I went to an SLA Europe-hosted panel discussion on the 25th November (I know, it’s taken me a while to write this up – dissertation deadline is looming!) on the future of the information profession. There is a full report of the event on the SLA Europe blog, as well as blog posts from Sara Batts and Tim Buckley Owen (very possibly others too, but those are the only ones I’ve spotted so far!) so I won’t rehash the whole thing here. I did just want to comment on a few points that caught my attention.
First of all, one of the panellists suggested that you can manage an information team without having any subject knowledge/information management skills; but can’t if you only know about information management and have no business, leadership and communication skills. I understand where the panellist was coming from here, but I’m not sure I agree: I don’t think a manager is much use if s/he doesn’t understand what their team does. I’d be interested to hear other’s thoughts about this: is anyone currently managed by non-information professionals? How do you find it?
Secondly, the e-books question. Now, I love paper books and can’t imagine ever not having them – but that doesn’t mean there won’t come a day when I will actually own an e-book reader and get most of my reading material on that. Most of the objections raised to e-books seem to come down to either technological issues (e.g. wanting an e-reader that can survive being dropped in the bath), or a vague sense that books are just nicer. As far as the technology thing goes, I don’t see why there can’t be a waterproof e-reader sometime soon, and the same goes for most other points people like to raise about the limitations of e-books and e-readers: if the only barrier to their widespread adoption is technological, I think it’s a safe bet that the manufacturers will be working on it. The latter point is harder to argue with: the tactile experience of reading a book is something that can’t be replicated with an e-book reader. On the other hand, I have a friend who makes the same argument for manual typewriters over computers. He’s an aspiring writer, and went through a phase of only doing his creative writing on a typewritier – this phase lasted for a couple of weeks, until he remembered how much easier it was to work on a computer. At the end of the day, no matter how much “nicer” something is, convenience will always win out for the masses.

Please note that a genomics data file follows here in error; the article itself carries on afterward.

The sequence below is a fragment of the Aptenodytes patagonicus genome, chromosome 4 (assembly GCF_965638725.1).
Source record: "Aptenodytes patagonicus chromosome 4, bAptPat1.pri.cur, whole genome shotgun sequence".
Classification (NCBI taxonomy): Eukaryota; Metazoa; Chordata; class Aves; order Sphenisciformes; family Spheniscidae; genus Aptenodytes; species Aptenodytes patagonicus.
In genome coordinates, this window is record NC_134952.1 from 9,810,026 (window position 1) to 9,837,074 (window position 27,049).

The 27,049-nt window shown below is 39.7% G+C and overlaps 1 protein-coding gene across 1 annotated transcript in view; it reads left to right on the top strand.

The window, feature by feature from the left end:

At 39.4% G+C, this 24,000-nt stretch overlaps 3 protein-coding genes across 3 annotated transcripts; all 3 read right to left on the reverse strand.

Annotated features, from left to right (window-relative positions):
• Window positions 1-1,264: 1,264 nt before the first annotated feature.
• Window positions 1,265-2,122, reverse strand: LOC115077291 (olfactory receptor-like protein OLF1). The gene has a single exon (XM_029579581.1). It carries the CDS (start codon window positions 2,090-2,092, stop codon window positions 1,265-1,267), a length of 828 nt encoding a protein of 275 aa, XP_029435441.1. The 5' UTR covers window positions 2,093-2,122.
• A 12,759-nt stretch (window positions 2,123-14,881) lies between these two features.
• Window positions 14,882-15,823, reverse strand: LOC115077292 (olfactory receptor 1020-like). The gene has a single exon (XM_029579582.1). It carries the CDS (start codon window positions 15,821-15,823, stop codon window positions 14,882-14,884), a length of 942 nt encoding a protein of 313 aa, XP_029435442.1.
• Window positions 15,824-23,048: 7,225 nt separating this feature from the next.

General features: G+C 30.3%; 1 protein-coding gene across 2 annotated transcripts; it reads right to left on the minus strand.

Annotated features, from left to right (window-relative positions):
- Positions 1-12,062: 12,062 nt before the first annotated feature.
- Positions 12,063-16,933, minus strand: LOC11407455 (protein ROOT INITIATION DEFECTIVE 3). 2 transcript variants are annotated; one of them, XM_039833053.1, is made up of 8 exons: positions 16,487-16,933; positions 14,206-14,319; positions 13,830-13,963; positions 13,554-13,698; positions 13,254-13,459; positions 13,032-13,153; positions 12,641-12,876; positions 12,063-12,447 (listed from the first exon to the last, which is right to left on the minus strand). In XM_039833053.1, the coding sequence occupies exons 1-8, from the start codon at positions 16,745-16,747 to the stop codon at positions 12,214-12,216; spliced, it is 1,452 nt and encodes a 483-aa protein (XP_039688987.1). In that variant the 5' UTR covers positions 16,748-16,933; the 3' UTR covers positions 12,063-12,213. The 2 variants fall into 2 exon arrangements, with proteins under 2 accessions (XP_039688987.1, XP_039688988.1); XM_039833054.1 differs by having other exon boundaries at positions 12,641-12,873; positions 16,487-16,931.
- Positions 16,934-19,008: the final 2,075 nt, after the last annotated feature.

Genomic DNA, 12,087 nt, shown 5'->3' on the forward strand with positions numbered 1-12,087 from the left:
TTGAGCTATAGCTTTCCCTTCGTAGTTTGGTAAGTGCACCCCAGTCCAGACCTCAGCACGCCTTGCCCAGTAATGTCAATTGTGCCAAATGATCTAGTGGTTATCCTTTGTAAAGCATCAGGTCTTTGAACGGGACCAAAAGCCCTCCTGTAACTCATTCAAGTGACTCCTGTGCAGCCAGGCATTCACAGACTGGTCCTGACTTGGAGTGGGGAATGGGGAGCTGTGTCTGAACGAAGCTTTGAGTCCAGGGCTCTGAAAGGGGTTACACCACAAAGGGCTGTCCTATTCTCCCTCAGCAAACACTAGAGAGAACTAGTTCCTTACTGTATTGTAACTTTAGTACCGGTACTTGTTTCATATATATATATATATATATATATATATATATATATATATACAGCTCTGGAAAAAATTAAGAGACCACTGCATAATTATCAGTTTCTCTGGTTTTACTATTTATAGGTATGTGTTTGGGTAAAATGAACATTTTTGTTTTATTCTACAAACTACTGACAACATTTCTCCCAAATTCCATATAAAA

I don’t want to sound like I’m evangelising here – I don’t own an e-book reader myself; I think I’ve only ever read one e-book (on my phone). I just get a bit frustrated by people who dismiss e-books out of hand because they’re just not as nice. If people are going to argue against something, I’d like to hear more solid arguments! Incidentally, I spotted this post (hat tip to Stephen’s Lighthouse) recently, debunking some of the myths about e-books – an interesting read, cleared up some things I was unsure of.
The final point I wanted to talk about was the question on whether membership of a professional body was necessary in order to be considered/consider yourself a professional. I thought it was a real shame that there wasn’t time to debate this question properly – the panellists were limited to yes or no answers, and they were all clearly itching to say more! Personally, I would argue that while it is undoubtably beneficial to belong to a professional body, I object to the idea that you can’t call yourself a professional without membership. Ultimately I think that’s a personal choice; and I don’t think that anyone who decides that the benefits they get from their professional body are not worth the fees they have to pay (which after all, are usually not cheap – especially on a librarian’s salary!) should be told that they are therefore not a professional.